Figure 4: 28S level and number of rRNA genes. A. RNA was isolated from the indicated cancer cells. 28S rRNA level was analyzed by quantitative RT-PCR and normalized to GAPDH. Levels of 28S were plotted relative to wildtype HCT116 (wt) cells (=1). B. Genomic DNA was isolated and numbers of rDNA repeats were quantified by real time PCR. rDNA repeats were normalized to GAPDH DNA signal and plotted relative to wt cells (=1).

Hypermethylation of rDNA in primary lung cancer

Subsequently, we analyzed the methylation of nine CpGs located in the promoter, 18S and 28S regions in primary lung cancer by bisulfite pyrosequencing (Figure 5). Due to inter- and intra-individual variations in rDNA methylation a large variability was observed (Figure 5). Interestingly, methylation of the promoter region was significantly increased (1.1-fold; p<0.001) in lung tumors (19%) compared to matching controls (17%) (Figure 5A and D). This increased methylation (1.04- to 1.16-fold) was found at all nine analyzed CpGs (Figure 5A and D). Significant hypermethylation was also present at the 18S (1.2-fold; p = 0.002) and 28S (1.3-fold; p = 0.02) region in lung tumors compared to controls and was again present at all analyzed CpGs (Figure 5B, 5C and 5D). Taken together, this data indicates that a significant 1.2- fold increased methylation of the analyzed rDNA regions occurred in primary lung tumors relative to controls (p < 0.001; Figure 5D). Moreover, an increased methylation was detected at the 28S region in tumors (32%; 1.7-fold) and in controls (25%; 1.5-fold) compared to the promoter region in tumors and controls (19% and 17% respectively, Figure 5).


Figure 5: Methylation analysis of rRNA genes in primary lung tissues. Methylation levels of single CpG in the promoter region (A), 18S (B) and 28S (C) regions were analyzed in four human lung tumors and matching controls by bisulfite pyrosequencing and plotted. CpGs indicate the mean methylation of the analyzed region. D. The quotient between mean methylation levels at individual CpG sites and combined sites for promoter, 18S and 28S in tumors and controls (ctrls) were calculated and plotted. Statistical analysis was performed with the two-tailed, paired t-test comparing the mean methylation of matching CpG sites in a specified region.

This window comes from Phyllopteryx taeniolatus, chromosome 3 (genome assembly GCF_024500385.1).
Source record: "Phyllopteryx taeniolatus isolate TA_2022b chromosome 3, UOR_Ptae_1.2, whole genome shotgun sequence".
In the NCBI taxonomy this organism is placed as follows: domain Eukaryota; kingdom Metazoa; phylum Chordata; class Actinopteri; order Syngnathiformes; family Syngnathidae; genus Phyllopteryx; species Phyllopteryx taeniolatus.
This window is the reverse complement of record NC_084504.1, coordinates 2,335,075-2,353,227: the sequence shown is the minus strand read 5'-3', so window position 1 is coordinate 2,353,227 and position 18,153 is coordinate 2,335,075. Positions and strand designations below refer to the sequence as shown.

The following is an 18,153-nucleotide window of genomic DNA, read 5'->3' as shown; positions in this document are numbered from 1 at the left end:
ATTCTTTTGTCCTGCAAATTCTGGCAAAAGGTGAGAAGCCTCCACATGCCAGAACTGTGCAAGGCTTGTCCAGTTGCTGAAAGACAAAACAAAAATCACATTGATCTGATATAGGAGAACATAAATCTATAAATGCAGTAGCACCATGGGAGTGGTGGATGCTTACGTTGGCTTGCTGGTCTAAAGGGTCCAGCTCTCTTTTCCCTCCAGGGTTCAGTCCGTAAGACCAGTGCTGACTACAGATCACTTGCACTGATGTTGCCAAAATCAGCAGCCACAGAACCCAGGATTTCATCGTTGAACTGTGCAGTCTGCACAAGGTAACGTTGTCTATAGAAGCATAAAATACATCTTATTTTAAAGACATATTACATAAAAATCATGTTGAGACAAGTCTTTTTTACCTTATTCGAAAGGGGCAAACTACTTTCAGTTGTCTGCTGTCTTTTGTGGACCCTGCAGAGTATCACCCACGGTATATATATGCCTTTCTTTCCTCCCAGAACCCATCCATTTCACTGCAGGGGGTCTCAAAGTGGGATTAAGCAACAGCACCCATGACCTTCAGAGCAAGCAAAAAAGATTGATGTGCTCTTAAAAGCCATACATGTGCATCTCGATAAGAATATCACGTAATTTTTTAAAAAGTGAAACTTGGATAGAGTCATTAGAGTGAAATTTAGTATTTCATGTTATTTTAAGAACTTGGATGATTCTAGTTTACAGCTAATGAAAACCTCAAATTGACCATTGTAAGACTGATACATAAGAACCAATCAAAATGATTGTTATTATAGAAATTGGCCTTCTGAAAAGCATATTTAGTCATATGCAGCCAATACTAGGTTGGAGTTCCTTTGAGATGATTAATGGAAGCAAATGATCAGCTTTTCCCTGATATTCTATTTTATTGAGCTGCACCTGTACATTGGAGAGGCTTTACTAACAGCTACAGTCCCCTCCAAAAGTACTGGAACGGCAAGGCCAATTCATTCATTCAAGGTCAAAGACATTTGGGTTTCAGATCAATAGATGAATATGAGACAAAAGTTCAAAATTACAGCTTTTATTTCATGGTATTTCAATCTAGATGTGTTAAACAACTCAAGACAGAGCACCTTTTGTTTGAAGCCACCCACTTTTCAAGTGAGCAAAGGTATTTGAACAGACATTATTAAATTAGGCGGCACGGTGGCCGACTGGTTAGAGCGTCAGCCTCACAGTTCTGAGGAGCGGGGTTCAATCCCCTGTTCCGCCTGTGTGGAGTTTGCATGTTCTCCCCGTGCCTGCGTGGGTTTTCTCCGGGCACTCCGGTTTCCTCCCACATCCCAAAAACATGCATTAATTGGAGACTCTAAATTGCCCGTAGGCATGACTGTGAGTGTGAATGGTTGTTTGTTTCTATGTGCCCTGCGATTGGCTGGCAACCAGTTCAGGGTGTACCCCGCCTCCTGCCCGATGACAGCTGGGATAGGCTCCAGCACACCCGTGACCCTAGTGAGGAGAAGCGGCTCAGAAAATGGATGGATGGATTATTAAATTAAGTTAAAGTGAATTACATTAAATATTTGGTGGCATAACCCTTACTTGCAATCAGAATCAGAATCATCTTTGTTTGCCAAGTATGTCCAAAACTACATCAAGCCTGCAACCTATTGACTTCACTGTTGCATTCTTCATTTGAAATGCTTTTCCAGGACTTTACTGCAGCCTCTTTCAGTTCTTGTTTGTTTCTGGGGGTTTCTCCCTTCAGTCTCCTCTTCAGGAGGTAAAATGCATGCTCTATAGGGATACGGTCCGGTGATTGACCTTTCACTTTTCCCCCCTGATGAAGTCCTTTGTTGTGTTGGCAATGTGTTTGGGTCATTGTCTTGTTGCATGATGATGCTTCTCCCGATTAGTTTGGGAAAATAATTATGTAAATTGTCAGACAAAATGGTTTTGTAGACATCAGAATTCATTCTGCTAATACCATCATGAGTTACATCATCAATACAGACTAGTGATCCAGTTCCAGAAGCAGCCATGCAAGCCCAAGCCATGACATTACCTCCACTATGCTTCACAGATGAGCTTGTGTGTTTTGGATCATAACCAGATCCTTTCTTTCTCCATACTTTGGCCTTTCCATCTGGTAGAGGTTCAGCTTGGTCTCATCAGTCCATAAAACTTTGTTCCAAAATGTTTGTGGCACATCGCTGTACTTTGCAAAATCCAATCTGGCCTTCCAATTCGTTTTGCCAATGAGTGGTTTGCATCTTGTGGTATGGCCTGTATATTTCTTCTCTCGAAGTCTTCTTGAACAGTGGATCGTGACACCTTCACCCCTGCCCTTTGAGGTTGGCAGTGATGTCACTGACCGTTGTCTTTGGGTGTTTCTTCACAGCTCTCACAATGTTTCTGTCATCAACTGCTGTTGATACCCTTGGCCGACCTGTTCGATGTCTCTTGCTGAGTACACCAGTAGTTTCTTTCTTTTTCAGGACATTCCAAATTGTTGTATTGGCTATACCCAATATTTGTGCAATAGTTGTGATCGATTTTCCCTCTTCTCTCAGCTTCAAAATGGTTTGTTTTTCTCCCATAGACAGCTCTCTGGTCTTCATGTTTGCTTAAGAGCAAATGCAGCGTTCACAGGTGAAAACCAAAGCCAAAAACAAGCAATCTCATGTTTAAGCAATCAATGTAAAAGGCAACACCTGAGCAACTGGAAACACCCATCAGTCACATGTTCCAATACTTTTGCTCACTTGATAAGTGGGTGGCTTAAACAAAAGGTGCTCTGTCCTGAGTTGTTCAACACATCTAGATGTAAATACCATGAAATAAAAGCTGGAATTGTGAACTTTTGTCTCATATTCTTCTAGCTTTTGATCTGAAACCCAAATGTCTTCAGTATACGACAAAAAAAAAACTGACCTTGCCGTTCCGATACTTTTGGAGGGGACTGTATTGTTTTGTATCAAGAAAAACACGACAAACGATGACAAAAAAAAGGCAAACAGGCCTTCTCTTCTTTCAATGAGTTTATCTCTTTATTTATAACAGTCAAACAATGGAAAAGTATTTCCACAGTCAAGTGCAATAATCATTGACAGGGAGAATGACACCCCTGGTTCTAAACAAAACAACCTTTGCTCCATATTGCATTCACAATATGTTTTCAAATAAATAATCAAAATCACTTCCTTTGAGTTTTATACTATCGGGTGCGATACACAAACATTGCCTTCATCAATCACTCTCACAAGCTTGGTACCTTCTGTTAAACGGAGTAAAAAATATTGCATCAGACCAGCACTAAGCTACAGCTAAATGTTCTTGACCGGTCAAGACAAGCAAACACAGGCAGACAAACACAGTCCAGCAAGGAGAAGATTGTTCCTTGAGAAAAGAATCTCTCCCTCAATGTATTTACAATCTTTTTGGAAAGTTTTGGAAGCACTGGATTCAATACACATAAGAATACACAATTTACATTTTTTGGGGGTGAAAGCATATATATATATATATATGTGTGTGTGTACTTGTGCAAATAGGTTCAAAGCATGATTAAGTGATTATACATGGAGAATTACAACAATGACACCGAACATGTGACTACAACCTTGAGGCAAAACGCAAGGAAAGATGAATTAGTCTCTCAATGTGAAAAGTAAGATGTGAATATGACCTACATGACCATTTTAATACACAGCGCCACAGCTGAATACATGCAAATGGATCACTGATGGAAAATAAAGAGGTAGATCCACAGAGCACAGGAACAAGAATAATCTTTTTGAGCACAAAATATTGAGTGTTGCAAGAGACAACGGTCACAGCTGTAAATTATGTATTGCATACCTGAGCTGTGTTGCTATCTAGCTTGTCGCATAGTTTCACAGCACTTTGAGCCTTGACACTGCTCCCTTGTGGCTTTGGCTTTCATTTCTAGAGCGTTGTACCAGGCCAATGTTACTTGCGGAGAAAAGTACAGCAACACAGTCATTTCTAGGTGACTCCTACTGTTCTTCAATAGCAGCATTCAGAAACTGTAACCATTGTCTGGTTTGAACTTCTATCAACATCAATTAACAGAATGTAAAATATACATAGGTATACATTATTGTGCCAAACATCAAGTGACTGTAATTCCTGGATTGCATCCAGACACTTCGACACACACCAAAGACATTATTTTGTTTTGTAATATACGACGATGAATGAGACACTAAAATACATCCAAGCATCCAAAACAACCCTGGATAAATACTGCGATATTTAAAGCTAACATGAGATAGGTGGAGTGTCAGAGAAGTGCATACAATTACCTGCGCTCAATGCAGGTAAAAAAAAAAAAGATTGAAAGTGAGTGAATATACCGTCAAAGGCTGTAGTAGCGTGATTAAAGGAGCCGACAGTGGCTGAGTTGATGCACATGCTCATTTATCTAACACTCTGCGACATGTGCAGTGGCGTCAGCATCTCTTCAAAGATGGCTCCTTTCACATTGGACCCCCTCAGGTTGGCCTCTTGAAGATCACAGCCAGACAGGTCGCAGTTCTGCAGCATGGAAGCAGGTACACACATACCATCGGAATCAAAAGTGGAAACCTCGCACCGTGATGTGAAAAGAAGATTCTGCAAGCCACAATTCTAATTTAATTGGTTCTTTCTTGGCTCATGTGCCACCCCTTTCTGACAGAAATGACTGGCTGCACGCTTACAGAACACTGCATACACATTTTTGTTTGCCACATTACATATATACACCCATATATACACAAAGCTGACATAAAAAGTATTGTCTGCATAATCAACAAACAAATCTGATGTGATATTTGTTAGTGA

Previous studies have indicated that an aberrant methylation of rDNA exists in different cancer entities including breast, cervix and endometrial cancer [3,4,22,23]. Here, we report significantly increased methylation of primary lung tumor samples compared to matching normal tissues at all analyzed CpG sites (Figure 5). It will be important to validate these results in larger data sets. In lung cancer cell lines (A427, H322, H358, HCC15, HTB171) a similar methylation of the promoter, 5’ETS and 18S regions was observed (Figure 2). Methylation of the analyzed promoter region is similar to the methylation levels of the core promoter in HCT116 cells [16,24,32]. Interestingly, methylation increased drastically at the 28S region in most cancer cell lines (A549, H322, H358, HCC15, HTB171, HeLa and HCT116) (Figure 2 and Figure 3). This indicates a hypermethylation of rRNA genes towards its 3’ end in cancer cell lines, an observation that has not been reported previously. This increase was also observed in primary tissues; however it was less pronounced (Figure 5). It will also be interesting to analyze the methylation level at the 5.8S region, which is located between the 18S and 28S regions (Figure 1A). A427 cells, that display an epithelial morphology, exhibit a similar methylation as normal cells (Figure 2A). At the promoter region rather low methylation levels were found for A549 cells and a high methylation was observed for HeLa and HCT116 cells (Figure 3). This difference could be either due to interindividual variability or due to long-term cell culture conditions. It has been reported that cell culturing can cause gradual changes in DNA methylation pattern [33-35].

Yan et al. have utilized methylation sensitive southern blot assays with a probe that covers the whole repeat and therefore were not able to dissect methylation levels of different rDNA regions in detail [3]. Bacalini et al. have analyzed the promoter, 18S and 28S regions by the ‘MassARRAY EpiTYPER’ assay in breast cancer and reported hypermethylation of rDNA [22]. However no increased methylation towards the 28S region was detected. Moreover, Bacalini et al. reported a considerable inter-individual variation in methylation levels [22], which was also seen in lung tumors and control samples and therefore a considerable standard deviation was observed (Figure 2 and Figure 5). Mean intra-individual promoter methylation of tissues ranges from 10% to 30% at the nine analyzed CpG sites (Figure 5). Since unmethylated rRNA promoter regions are associated with Pol I (Figure 3), our and other data suggest that an average of 80% of the human rDNA repeats are in an active epigenetic state [22]. Interestingly, in A549 cells we observed an increase in unmethylated promoter sequences (2.5-fold) and 18S regions (3.9-fold) when compared to HeLa cells. However, rRNA levels are five times higher in HeLa cells (Figure 3 and 4A) and relative numbers of rDNA repeats are similar (Figure 4B). This indicates that the activity of rRNA genes is further modulated by other mechanisms, including Pol I load. Gagnon-Kugler et al. have reported that loss of methylation induces cryptic Pol II transcription of rRNA genes and reduces level of processed rRNA [16]. This could indicate that an increased methylation level of rDNA may result in an induction of matured rRNA. Overexpression of rRNA has been reported in prostate cancer, but was not linked to aberrant promoter methylation [24]. Hypermethylation of Pol II transcribed tumor suppressor genes (e.g. RASSF1A) is frequently observed in prostate cancer [36,37].